Success of DCU-Fuse in Reimagining the Future

DCU-Fuse was a unique 24 hour online envisioning and collaborative brainstorming experience, which took place over 30th & 31st March 2017, in partnership with students to engage stakeholders in development of a new 5-year Strategic Plan (2017-2022). FuseThis innovative project, first of its kind in Europe, was framed by Dublin City University’s (DCU) mission of ‘transforming lives and societies’ and strongly anchored in five core principles of ethical leadership: inclusion, openness, collaboration, sustainability and transformation for better futures. The objective was to canvas the community for ideas using an innovative online platform during World Open Education Week to shape and reimagine the next phase of the University’s development.

The unique DCU-Fuse platform was structured to support 32 separate online conversations over 24-hours across four channels, covering a variety of themes, which engaged the DCU community in meaningful dialogue related to the University’s future. NIDL staff was actively involved in leading and contributing to these conversations. Almost 6000 separate online posts and contributions and over 7000 likes were shared, along with around 80,000 page views, over 24-hours. Importantly, the DCU-Fuse experience also established thriving physical hubs on each academic campus supported by students throughout the 24 hours.


A distinctive feature of the DCU-Fuse experience was the underlying conceptual framework designed to reflect the University’s mission, core principles of ethical leadership, and contemporary models of open, inclusive and transformative online learning. More specifically. DCU-Fuse integrated key elements from three seminal theories on learning technology innovation. Twitter Fuse

Firstly, Laurillard’s (2013) Conversational Framework informed the platform design and engagement model by ensuring rich feedback loops. Secondly, Garrison, Anderson and Archer’s (2000) Community of Inquiry Framework was influential in fostering a strong sense of presence and community amongst participants, augmented by rich interactive content. Notably, each conversation was facilitated by a member of the University community, with support from a team of moderators who participated in relevant training. Thirdly, Hattie’s (2015) concept of Visible Learning based on a synthesis of over 1200 meta-analyses informed the platform usability and structure of conversations to enhance the flow of activities over the 24 hour period.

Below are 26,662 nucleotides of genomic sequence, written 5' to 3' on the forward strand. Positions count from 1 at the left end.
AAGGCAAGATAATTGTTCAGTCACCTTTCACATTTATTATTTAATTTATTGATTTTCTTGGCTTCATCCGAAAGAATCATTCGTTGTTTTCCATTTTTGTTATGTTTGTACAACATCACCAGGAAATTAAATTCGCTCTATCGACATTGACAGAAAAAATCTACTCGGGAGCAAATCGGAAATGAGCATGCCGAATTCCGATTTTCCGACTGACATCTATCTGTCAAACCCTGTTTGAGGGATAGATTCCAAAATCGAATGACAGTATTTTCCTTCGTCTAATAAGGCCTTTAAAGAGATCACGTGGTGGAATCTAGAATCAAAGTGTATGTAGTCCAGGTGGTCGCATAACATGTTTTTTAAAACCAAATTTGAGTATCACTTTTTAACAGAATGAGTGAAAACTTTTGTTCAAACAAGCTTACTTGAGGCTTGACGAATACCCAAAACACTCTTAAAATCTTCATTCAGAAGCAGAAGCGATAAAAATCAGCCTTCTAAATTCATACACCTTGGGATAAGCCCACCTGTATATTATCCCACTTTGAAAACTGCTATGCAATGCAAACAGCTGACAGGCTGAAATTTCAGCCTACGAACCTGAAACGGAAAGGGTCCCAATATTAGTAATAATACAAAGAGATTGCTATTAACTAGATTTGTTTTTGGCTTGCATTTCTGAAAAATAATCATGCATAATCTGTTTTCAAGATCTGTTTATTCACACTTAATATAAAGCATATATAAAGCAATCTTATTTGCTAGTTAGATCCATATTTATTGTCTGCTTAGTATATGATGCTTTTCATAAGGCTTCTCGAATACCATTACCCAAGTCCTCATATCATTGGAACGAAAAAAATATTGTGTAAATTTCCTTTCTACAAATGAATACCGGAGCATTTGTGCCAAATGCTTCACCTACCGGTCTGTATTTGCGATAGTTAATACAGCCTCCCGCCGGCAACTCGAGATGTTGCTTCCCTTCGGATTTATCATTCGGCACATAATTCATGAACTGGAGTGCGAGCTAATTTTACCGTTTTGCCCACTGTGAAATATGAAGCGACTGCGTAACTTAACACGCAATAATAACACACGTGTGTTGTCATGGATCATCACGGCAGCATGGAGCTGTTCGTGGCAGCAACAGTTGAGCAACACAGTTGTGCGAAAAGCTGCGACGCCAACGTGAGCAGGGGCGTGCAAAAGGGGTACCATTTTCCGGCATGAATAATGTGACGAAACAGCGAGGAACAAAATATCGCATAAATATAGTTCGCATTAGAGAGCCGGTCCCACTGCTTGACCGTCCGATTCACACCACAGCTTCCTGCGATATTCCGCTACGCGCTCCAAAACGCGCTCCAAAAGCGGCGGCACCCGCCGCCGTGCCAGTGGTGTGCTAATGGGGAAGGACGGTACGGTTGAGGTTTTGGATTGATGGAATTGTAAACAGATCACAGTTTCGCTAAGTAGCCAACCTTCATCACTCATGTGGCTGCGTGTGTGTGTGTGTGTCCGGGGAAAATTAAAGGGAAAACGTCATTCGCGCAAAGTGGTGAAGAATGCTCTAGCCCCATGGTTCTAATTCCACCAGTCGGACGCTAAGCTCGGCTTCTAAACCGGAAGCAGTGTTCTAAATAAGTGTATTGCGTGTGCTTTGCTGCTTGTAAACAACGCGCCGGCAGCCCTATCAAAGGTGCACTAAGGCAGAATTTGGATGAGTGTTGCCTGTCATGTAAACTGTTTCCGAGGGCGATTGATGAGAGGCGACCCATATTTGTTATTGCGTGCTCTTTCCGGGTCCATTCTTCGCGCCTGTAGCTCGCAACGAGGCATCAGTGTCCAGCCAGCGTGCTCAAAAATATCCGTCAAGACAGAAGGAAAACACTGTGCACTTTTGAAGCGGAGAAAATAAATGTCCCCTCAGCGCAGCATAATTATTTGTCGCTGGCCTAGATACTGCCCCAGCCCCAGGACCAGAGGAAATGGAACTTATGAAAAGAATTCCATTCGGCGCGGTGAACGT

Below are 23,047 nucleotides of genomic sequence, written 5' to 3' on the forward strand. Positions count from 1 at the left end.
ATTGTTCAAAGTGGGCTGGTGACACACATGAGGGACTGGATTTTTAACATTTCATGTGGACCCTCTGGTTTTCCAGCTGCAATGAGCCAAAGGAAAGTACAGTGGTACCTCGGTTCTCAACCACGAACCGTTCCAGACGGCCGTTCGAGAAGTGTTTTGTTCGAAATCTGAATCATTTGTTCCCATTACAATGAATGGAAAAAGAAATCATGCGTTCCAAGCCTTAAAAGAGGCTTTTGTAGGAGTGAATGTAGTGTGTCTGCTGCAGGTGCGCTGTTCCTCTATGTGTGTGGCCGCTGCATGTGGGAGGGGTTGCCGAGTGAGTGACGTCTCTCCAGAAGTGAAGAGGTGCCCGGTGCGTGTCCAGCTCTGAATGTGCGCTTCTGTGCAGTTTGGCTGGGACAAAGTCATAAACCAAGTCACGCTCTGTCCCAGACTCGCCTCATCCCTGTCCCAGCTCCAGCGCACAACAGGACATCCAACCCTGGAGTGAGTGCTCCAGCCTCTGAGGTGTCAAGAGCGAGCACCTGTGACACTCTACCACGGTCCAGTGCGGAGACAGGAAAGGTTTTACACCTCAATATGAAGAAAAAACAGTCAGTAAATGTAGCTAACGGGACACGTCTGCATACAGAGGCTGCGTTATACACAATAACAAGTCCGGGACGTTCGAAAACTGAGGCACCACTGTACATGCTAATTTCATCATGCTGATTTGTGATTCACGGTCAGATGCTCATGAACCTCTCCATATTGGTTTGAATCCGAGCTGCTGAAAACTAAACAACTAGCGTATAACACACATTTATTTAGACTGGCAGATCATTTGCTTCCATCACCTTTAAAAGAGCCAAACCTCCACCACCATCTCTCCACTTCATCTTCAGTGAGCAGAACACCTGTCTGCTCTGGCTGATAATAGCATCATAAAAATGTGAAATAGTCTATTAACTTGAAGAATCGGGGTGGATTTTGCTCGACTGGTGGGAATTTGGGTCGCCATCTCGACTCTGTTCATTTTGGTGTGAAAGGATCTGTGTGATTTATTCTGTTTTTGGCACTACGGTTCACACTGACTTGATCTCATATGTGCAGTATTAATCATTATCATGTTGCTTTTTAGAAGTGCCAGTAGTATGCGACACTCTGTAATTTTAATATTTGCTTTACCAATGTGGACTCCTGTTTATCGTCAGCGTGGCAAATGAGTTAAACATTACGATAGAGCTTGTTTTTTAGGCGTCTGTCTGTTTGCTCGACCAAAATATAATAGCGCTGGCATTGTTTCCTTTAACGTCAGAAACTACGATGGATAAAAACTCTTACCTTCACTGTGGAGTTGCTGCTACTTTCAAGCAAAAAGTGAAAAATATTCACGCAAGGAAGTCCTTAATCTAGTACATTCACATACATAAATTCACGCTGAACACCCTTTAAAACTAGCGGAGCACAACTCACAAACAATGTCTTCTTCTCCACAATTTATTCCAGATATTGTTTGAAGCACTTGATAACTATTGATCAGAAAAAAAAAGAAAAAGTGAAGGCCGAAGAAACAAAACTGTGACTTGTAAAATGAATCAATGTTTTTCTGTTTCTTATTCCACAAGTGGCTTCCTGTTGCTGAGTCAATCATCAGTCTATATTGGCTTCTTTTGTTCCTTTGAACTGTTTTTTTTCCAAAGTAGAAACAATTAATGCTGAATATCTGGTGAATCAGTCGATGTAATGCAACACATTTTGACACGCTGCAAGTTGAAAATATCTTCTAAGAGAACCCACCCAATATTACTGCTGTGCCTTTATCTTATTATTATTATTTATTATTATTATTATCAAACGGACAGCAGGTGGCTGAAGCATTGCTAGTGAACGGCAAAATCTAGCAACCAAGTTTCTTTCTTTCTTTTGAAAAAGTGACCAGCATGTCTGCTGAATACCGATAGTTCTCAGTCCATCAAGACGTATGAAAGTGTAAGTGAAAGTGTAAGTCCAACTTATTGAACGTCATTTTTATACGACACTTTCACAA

The DCU-Fuse experience was also invaluable in leveraging the University’s wider digitalisation agenda. Put simply, DCU “walked the talk” by infusing technology throughout our institutional culture in a truly open, inclusive and transformative experience. As Niall Behan, the new incoming Students’ Union President, comments:

“DCUFuse brought large-scale town hall meetings to the 21st Century online environment. This level of commitment to ensuring all opinions are heard, is part of a holistic model everyone at DCU is proud of. By being self-reflective and inquisitive in this manner, all aspects of the student experience can be improved, creating an even better institution”.

The following presentation on DCU-Fuse experience was later presented in June by Professor Mark Brown at the annual European Distance and e-Learnng Network (EDEN) conference.

The 7 Deadly Sins of Online Learning

In March 2017, Professor Mark Brown gave a brief keynote presentation at the OLC Innovate conference in New Orleans. New OrleansThis is one of the largest conferences of its type in the United States organised by the Online Learning Consortium.

His presentation explored the 7 deadly sins of online learning and was metaphorically anchored in the storyline and lessons from the 1927 film Metropolis. This is a silent German epic directed by Fritz Lang, which is a pioneering work of the Science-fiction genre influencing generations of filmmakers through iconic images of oppression and liberation.

New Orleans1

metropolismovieAfter describing each sin, Mark argues that when it comes to structural innovation we need to break free from the institutional shackles that limit our imagination.
The key point is that online learning should be in the service of big ideas, not as a big idea in itself. He told conference delegates that in many respects we are all sinners as new models of online and blended learning have yet to significantly contribute to the big idea of a safer, more equitable and socially just future for all.

A feature article building on the keynote presentation later appeared in EdSurge with Mark talking about how we can repent from the 7 deadly sins.